Bariatric Surgery: Can it Benefit Type 2 Diabetes?

Nasser S. Hammoud, MD FACS
Laparoscopic and General Surgery
Head of General Surgery Dept., HHUMC

 

MORBID OBESITY IS THE “DISEASE OF THE CENTURY”. IT IS THE EXCESSIVE ACCUMULATION OF FAT IN THE HUMAN BODY TO THE POINT WHERE IT WILL INDUCE INCREASED MORBIDITIES AND DECREASED LIFE EXPECTANCY.

Morbid Obesity (M.O.) is when Body Mass Index (BMI) is above 30 kg/m2. In the U.S., 300,000 deaths per year is related to Morbid Obesity M.O. According to National Institutes of Health (NIH), M.O. has reached more than 60 % of the U.S. population.

Diabetes Mellitus type II (DM-II) is increasing exponentially worldwide. Therefore, since obesity and DM-II, sometimes go hand in hand, it is imperative to discuss treating M.O. and thus, indirectly treating DM-II.

There are 3 main surgeries in the treatment of M.O.:

I- ADJUSTABLE GASTRIC BANDING (AGB)

This is simply “squeezing” the upper body of the stomach to create a much smaller neo-stomach to receive the food. This is a restrictive procedure

II- SLEEVE GASTRECTOMY (SG)

It is a Surgery that reduces the stomach by 70% of its size by forming a tube in continuity with the esophagus and forming a 50cc pouch in the lower body of the stomach just proximal to the duodenum (Pylorus). This is also a restrictive surgery.

III- GASTRIC BYPASS (GB ROUX EN Y)

It is the Reduction of the stomach size by 70% and connecting that pouch to a distant small bowel, inducing some malabsorption. This is a restrictive and malabsorbative procedure.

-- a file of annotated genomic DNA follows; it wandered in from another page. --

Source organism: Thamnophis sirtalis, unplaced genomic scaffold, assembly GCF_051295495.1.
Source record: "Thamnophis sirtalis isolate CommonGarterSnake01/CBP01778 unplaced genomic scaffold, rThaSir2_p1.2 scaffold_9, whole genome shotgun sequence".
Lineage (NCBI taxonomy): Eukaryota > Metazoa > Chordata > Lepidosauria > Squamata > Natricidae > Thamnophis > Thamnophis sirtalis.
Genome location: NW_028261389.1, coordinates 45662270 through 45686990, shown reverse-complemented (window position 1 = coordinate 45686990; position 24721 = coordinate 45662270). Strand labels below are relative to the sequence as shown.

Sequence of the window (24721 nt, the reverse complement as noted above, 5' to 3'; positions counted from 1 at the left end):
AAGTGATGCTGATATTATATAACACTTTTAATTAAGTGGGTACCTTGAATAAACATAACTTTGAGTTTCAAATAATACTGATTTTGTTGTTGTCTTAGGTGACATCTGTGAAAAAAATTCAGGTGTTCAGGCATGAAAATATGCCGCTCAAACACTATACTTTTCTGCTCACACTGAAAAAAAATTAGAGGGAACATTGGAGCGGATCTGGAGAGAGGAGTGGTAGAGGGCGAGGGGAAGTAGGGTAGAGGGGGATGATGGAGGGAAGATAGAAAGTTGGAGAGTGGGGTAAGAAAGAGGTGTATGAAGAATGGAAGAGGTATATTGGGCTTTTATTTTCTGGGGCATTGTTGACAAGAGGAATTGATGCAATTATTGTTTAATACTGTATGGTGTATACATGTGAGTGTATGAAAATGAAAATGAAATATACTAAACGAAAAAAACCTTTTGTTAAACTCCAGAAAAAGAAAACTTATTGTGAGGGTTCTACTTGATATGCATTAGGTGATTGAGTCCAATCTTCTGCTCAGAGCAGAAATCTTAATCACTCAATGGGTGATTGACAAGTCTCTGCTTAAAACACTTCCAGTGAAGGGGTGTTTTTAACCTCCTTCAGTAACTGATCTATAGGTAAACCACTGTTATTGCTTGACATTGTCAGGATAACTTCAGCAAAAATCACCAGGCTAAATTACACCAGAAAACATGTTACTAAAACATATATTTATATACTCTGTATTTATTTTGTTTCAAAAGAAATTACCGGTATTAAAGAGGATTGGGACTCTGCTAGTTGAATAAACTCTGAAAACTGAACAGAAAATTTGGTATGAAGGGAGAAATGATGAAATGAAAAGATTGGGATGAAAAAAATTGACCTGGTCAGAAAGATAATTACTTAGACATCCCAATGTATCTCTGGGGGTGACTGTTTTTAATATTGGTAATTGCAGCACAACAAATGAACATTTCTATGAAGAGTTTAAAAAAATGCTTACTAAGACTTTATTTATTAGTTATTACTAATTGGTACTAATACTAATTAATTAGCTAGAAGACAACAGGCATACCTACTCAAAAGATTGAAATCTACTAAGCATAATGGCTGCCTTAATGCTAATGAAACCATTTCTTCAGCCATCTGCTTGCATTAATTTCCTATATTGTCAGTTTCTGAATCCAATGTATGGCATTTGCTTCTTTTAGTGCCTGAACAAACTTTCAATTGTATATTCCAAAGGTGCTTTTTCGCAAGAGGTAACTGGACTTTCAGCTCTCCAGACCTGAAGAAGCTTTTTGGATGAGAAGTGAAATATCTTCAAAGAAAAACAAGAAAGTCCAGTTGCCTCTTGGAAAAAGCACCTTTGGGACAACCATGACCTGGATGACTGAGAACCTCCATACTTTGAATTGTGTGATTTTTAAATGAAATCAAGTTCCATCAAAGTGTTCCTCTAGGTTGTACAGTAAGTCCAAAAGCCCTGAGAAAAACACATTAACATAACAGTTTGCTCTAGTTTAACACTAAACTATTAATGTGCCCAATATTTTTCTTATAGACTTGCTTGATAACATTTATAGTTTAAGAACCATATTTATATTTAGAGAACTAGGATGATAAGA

All three surgeries are done Laparoscopically, which means it is done via small 4 to 5 / 1 cm incisions. This results in less scaring and much faster recovery time for the patient.

Studies have shown that certain improvement in DM-II is seen with all these surgeries. This improvement ranges from a total cure to a considerable reduction in the anti-diabetic therapy. The improvement in DM-II in these surgeries was seen in the immediate post-operative period. This means that the improvement is not related to the loss of weight, or body mass, but related to some endocrinological process.

This process is being investigated thoroughly to see if it is related to enzymes or hormones being processed in the stomach or the proximal small bowel, such as Ghrelin and others.

Therefore, the indication for weight loss surgery with any of the above mentioned surgeries is encouraged for a BMI of 35 and above, especially when the M.O. is associated with DM-II.

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